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Richard Avedon, Dovima wearing a Leopard fur coat by Bernham-Stein, 1950 via

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Richard Avedon, Dovima, Harper’s Bazaar, 1950 via

Late Victorian Fancy Dress: The Devonshire House Ball in 1897

The Devonshire House Costume Ball of 1897 was one of the most anticipated social events of 1897. To stress the importance of th magnificent affair, the London Photographic Firm Lafayette was invited to take studio-style photographs of the guests in their costumes, which ranged from mythical goddesses, figures from paintings, and historical kings and queens.

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The Duke of York, later King George V (1865-1936), as “The Queen’s Champion” and the Duchess of York, later Queen Mary (1867-1953)  as “a Lady at the Court of Marguerite de Valois” at the Devonshire House Fancy Dress Ball, 1897 via

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Frances Evelyn (Daisy), the countess of Warwick, chose Marie Antoinette as her costume for the elegant and highly anticipated evening. The costume, made by Worth of Paris, was studded with real diamonds and used both gold and antique lace via

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Lady Randolph Churchill (1854-1921), née Jennie Jerome in a Worth Parisian Costume, as Empress Theodora, while attending the Devonshire House Ball, 1897 via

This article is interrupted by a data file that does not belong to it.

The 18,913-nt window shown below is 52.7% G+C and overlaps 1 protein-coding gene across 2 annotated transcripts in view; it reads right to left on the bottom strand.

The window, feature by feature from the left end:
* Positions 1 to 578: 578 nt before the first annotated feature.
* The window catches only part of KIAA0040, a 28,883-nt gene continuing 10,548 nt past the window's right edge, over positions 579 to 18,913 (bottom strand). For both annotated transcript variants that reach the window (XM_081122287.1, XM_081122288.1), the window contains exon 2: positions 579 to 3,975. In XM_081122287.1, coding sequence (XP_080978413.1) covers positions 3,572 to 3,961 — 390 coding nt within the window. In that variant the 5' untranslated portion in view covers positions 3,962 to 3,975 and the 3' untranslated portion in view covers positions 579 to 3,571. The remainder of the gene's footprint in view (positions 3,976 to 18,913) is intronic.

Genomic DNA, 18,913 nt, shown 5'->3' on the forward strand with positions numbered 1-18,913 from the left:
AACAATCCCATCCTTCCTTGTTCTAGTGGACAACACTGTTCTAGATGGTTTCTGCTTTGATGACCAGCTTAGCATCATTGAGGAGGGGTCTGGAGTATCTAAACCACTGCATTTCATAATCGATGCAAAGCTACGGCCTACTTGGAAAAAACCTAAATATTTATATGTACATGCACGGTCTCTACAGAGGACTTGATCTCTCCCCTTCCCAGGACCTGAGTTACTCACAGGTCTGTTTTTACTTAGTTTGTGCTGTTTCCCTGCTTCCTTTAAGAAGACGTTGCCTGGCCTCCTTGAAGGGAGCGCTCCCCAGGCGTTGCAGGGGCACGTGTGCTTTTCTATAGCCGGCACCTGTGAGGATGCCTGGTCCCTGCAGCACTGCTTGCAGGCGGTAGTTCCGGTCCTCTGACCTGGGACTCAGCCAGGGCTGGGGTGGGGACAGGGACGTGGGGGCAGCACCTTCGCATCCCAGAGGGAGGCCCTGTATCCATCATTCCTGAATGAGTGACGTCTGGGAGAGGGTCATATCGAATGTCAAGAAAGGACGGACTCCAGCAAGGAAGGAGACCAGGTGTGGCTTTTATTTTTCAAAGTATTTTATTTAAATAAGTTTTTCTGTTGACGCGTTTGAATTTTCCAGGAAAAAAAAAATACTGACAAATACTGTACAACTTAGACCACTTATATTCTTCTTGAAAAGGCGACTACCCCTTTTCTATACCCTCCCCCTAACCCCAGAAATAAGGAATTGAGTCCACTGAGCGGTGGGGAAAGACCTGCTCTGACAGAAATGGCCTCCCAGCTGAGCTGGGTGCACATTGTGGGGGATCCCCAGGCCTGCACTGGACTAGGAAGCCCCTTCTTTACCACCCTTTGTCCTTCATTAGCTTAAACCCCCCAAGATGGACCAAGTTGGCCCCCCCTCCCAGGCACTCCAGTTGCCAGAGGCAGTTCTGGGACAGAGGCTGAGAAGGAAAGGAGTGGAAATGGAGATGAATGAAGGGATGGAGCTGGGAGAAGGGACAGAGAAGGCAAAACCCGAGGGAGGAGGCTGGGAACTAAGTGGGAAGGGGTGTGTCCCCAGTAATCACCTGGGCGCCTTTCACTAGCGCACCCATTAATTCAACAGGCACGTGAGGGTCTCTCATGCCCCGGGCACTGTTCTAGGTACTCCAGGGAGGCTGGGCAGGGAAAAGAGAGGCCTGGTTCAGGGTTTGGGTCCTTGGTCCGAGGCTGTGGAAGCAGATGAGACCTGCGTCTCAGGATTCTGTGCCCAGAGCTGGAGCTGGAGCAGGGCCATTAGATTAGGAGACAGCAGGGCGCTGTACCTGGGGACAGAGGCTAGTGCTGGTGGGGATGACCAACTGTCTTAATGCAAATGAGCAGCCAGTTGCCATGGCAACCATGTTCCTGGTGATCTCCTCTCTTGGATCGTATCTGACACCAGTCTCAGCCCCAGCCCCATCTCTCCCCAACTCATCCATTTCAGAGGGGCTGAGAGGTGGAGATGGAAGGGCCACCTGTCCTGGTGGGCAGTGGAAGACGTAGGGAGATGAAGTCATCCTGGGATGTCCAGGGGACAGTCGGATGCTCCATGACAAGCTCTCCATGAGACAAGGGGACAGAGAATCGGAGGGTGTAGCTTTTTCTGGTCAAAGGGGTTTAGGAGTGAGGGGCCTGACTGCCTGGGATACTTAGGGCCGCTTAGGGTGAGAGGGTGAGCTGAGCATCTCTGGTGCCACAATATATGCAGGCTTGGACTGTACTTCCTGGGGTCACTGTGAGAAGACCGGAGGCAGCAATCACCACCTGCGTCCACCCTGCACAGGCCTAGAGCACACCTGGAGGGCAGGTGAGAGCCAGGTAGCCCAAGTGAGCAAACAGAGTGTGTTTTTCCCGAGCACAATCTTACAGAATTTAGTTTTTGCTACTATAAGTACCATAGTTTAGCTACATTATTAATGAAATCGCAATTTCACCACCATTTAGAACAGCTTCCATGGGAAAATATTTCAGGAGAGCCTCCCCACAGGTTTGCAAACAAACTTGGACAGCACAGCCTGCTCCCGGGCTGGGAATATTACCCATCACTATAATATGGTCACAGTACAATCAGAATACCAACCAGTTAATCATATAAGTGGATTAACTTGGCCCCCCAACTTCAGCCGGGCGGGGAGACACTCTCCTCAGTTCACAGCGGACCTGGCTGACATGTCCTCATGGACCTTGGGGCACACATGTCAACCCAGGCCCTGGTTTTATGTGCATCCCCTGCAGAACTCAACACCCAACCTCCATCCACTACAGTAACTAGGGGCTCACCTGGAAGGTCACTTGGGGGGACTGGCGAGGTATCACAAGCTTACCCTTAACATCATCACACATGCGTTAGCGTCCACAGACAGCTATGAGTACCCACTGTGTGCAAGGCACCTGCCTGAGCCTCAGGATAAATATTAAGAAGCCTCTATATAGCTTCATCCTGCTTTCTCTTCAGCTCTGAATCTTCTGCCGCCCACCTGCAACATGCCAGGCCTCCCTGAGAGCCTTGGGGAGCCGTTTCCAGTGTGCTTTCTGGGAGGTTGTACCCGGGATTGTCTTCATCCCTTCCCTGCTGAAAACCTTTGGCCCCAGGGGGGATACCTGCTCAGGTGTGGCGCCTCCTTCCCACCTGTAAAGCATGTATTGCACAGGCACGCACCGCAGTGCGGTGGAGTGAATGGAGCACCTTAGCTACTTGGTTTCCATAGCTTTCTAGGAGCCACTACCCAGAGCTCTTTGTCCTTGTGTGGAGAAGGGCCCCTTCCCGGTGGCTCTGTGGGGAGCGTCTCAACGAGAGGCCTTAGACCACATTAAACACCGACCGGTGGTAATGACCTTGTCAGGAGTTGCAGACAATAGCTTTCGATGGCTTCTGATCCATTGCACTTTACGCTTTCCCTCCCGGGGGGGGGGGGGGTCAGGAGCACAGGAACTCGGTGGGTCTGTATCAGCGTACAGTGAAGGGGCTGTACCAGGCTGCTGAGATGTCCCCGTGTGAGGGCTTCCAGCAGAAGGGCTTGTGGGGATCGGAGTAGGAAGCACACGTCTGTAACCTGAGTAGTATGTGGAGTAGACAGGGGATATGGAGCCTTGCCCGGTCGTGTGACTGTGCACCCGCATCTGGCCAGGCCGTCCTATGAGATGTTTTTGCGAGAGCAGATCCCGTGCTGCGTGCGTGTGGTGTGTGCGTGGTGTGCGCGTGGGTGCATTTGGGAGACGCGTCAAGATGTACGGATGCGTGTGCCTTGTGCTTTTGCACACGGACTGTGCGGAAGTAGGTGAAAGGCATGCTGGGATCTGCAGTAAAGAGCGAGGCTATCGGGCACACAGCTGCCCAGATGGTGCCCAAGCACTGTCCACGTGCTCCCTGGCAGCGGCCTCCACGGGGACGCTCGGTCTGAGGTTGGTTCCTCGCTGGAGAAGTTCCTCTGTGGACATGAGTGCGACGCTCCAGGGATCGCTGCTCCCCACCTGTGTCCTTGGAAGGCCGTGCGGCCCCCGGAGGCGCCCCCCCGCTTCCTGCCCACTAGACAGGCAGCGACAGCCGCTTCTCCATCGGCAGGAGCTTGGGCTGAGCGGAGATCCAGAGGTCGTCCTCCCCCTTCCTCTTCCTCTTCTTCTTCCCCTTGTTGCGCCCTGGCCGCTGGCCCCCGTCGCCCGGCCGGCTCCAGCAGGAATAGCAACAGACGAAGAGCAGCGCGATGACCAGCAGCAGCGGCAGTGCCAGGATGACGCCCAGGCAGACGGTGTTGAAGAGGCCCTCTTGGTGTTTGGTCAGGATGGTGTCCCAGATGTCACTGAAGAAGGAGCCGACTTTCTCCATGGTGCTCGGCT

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Consuelo Marlborough (née Vanderbilt), dressed for the Devonshire House Ball, 1897 via

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Mary Teresa (‘Daisy’) (Cornwallis-West), Princess of Pless dressed as Queen of Sheba for the Devonshire House Ball via

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Miss Goelet as Scheherazade via

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The ethereal beauty of Mrs J Graham Menzies in the role of Titania, Queen of the Fairies via

Evelyn Nesbit by Otto Sarony (1901)

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Otto Sarony, Portrait of Evelyn Nesbit, 1901 via

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Otto Sarony, Portrait of Evelyn Nesbit, 1901 via